An estimated 10 million Americans a year are at risk of nosocomial infection from Staphylococcus aureus. Any break in the skin, from major surgery to a needle prick, invites entry by S. aureus. It strikes people in nursing homes, patients on kidney dialysis and those with Type 1 diabetes. The bacterium lurks especially on nasal mucosa and hair follicles.

"S. aureus is among the most common causes of hospital-acquired infections," said Robert Naso, vice president of research at Nabi (Boca Raton, Florida), a biopharmaceutical firm. "The pathogen is reportedly associated with a death rate of 10% to 25%, owing to its serious complications. It can spread from bacteremia in the blood stream to osteomyelitis in the bones to endocarditis on the inner lining of the heart and its valves, or cause abscesses in internal organs, such as the lungs and kidneys."

A Phase III, placebo-controlled, clinical trial tested the efficacy of Nabi's experimental StaphVax vaccine against infection by S. aureus. It enrolled 1,804 adult patients with end-stage kidney disease in 73 dialysis centers between April 1998 and April 2000. "These patients are generally immune-compromised owing to their age and underlying disease," Naso said. "So they are at high risk for bacterial infections and are among the least likely at-risk patients to respond successfully to a vaccine."

He described the StaphVax target bacterial antigen as "two surface polysaccharides in the two most frequent types of Staph aureus that infect people — types 5 and 8. These account for about 85% of all S. aureus clinical isolates." It's a conjugate vaccine, he added, "so those polysaccharides are linked to a nontoxic carrier protein. This is a recombinant form of Pseudomonas endotoxin A, which we expressed in Escherichia coli."

Once given a single intramuscular injection of this first Staph vaccine, Naso said, "the patients' immune systems produced antibodies, which bind to S. aureus on subsequent exposure to the bacteria. "These antibodies helped the immune system identify the infectious agent while it was still in the blood — and kill it." He said the vaccine elicited a significant antibody response in 86% of the patients in the trial, Naso noted. "Between three and 40 weeks after vaccination, bacteremia developed in 11 of 892 vaccinated patients, compared to 26 of 906 placebo-controlled subjects, a reduction of 57% in the incidence of that infection."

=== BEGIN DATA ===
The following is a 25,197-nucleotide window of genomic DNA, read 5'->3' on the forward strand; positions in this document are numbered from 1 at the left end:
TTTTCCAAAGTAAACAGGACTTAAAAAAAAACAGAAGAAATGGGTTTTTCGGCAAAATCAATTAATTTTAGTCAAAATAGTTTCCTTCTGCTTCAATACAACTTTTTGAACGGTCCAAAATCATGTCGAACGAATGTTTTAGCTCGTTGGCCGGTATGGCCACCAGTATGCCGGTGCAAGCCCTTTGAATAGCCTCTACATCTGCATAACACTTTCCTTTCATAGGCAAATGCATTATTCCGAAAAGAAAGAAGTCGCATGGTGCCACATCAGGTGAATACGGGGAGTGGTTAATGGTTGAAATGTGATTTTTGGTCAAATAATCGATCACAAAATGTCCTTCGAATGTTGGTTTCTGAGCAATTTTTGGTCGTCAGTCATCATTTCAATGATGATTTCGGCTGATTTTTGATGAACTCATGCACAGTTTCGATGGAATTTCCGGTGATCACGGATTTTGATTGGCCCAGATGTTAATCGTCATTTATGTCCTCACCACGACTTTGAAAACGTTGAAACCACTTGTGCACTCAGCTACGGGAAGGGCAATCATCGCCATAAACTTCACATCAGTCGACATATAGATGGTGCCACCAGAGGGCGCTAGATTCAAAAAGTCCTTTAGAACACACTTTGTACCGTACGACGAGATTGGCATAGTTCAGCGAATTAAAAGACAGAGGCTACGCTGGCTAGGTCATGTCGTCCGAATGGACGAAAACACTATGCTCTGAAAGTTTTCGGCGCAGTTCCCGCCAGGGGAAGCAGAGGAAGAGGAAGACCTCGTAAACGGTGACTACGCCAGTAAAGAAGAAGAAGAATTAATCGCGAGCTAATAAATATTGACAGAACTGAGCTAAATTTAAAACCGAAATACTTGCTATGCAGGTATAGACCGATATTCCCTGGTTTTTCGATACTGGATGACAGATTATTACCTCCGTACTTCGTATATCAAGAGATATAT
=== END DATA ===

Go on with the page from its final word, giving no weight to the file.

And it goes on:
That protection persisted for an average of 10 months, Naso said. He noted that "most of us are already primed by our immune system to react when we see staph. So when we get a shot of StaphVax, we quickly raise high levels of antibodies to the vaccine." Naso said that has allowed Nabi to go into plasma donors with this vaccine — to volunteer to donate the liquid part of their blood. "We vaccinate the plasma donors; they raise high levels of antibodies to the StaphVax. We collect their plasma, pool it from a number of different donors, purify the antibodies in our FDA-licensed fractionation facility, then put those high-titer antibodies in bottles."

The result, he said, "is Altastaph — a second experimental vaccine product that we believe can be administered to anyone who is at risk of infection, but who can't respond to the vaccine because of being immune-compromised, for example." The most likely candidates, Naso said, would be premature babies, who lack mature immune defenses. "We also can use Altastaph for people who don't have time to respond to the StaphVax vaccine, if they're at immediate risk — such as a patient coming into the hospital after an automobile accident. They're at risk within two or three days of incurring a staph infection, so this product could be used to protect them."

Altastaph was in Phase I/II studies in low-birth-weight babies at Baylor College of Medicine (Houston, Texas), Naso said. "That study looked at safety, and at the trough level of antibody that could be maintained in those kids. In other words, if we gave two injections of Altastaph 14 days apart, what was the lowest level of antibody that we saw in the newborn preemies." He added, "We're trying to maintain a protective level over, let's say, a 30-day period, which is their primary risk. This year we expect to have a second study in low-birth-weight babies, and we'll also begin looking at the Altastaph antibody in adults who already have Staph infection. It will be used therapeutically to help them get over it."

Naso added that, "S. aureus in general is among the most antibiotic-resistant pathogens. That's one reason why there's such a huge problem with it today. For example, in this Phase III patient population, we saw a 4% infection rate in the placebo cohort. That's a very high incidence of infection. And it occurred in spite of the potential use of prophylactic antibiotics."

The problem, he noted, "is that antibiotics are having less and less effect on Staph. It is more difficult for the physician to try to figure out which antibiotic to use in his specific clinical setting." Antibiotic resistance plays no role here, he said, "but this vaccine appears to reduce the incidence of infection of both antibiotic-resistant and non-resistant Staph."

Nabi is planning a second, confirmatory, Phase III trial in this same kidney-dialysis population, to begin some time in 2003. "It will better define the duration of protection," Naso noted.